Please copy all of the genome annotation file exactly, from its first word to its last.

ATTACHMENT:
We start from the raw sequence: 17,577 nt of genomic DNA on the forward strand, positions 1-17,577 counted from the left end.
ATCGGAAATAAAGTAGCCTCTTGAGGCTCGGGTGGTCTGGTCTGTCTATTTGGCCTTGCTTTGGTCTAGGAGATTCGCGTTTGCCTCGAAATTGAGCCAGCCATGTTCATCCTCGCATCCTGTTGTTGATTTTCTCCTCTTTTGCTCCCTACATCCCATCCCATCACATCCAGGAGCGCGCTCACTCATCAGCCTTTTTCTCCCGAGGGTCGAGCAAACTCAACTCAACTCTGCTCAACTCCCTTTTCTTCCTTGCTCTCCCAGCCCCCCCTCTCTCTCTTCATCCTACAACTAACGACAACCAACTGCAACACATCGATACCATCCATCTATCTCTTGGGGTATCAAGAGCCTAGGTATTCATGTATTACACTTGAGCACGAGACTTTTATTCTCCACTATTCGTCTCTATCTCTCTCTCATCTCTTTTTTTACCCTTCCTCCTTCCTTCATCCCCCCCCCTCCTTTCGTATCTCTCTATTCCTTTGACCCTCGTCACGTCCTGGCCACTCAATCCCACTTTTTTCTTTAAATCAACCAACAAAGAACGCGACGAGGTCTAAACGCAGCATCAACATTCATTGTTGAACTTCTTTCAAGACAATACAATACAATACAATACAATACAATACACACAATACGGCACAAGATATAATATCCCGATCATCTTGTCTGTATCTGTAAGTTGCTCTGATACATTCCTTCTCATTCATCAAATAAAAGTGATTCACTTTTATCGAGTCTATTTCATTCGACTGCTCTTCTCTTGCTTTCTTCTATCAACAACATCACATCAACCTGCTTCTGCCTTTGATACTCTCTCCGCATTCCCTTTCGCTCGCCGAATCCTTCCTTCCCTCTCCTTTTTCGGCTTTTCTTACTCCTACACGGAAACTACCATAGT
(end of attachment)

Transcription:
We start from the raw sequence: 17,577 nt of genomic DNA on the forward strand, positions 1-17,577 counted from the left end.
ATCGGAAATAAAGTAGCCTCTTGAGGCTCGGGTGGTCTGGTCTGTCTATTTGGCCTTGCTTTGGTCTAGGAGATTCGCGTTTGCCTCGAAATTGAGCCAGCCATGTTCATCCTCGCATCCTGTTGTTGATTTTCTCCTCTTTTGCTCCCTACATCCCATCCCATCACATCCAGGAGCGCGCTCACTCATCAGCCTTTTTCTCCCGAGGGTCGAGCAAACTCAACTCAACTCTGCTCAACTCCCTTTTCTTCCTTGCTCTCCCAGCCCCCCCTCTCTCTCTTCATCCTACAACTAACGACAACCAACTGCAACACATCGATACCATCCATCTATCTCTTGGGGTATCAAGAGCCTAGGTATTCATGTATTACACTTGAGCACGAGACTTTTATTCTCCACTATTCGTCTCTATCTCTCTCTCATCTCTTTTTTTACCCTTCCTCCTTCCTTCATCCCCCCCCCTCCTTTCGTATCTCTCTATTCCTTTGACCCTCGTCACGTCCTGGCCACTCAATCCCACTTTTTTCTTTAAATCAACCAACAAAGAACGCGACGAGGTCTAAACGCAGCATCAACATTCATTGTTGAACTTCTTTCAAGACAATACAATACAATACAATACAATACAATACACACAATACGGCACAAGATATAATATCCCGATCATCTTGTCTGTATCTGTAAGTTGCTCTGATACATTCCTTCTCATTCATCAAATAAAAGTGATTCACTTTTATCGAGTCTATTTCATTCGACTGCTCTTCTCTTGCTTTCTTCTATCAACAACATCACATCAACCTGCTTCTGCCTTTGATACTCTCTCCGCATTCCCTTTCGCTCGCCGAATCCTTCCTTCCCTCTCCTTTTTCGGCTTTTCTTACTCCTACACGGAAACTACCATAGT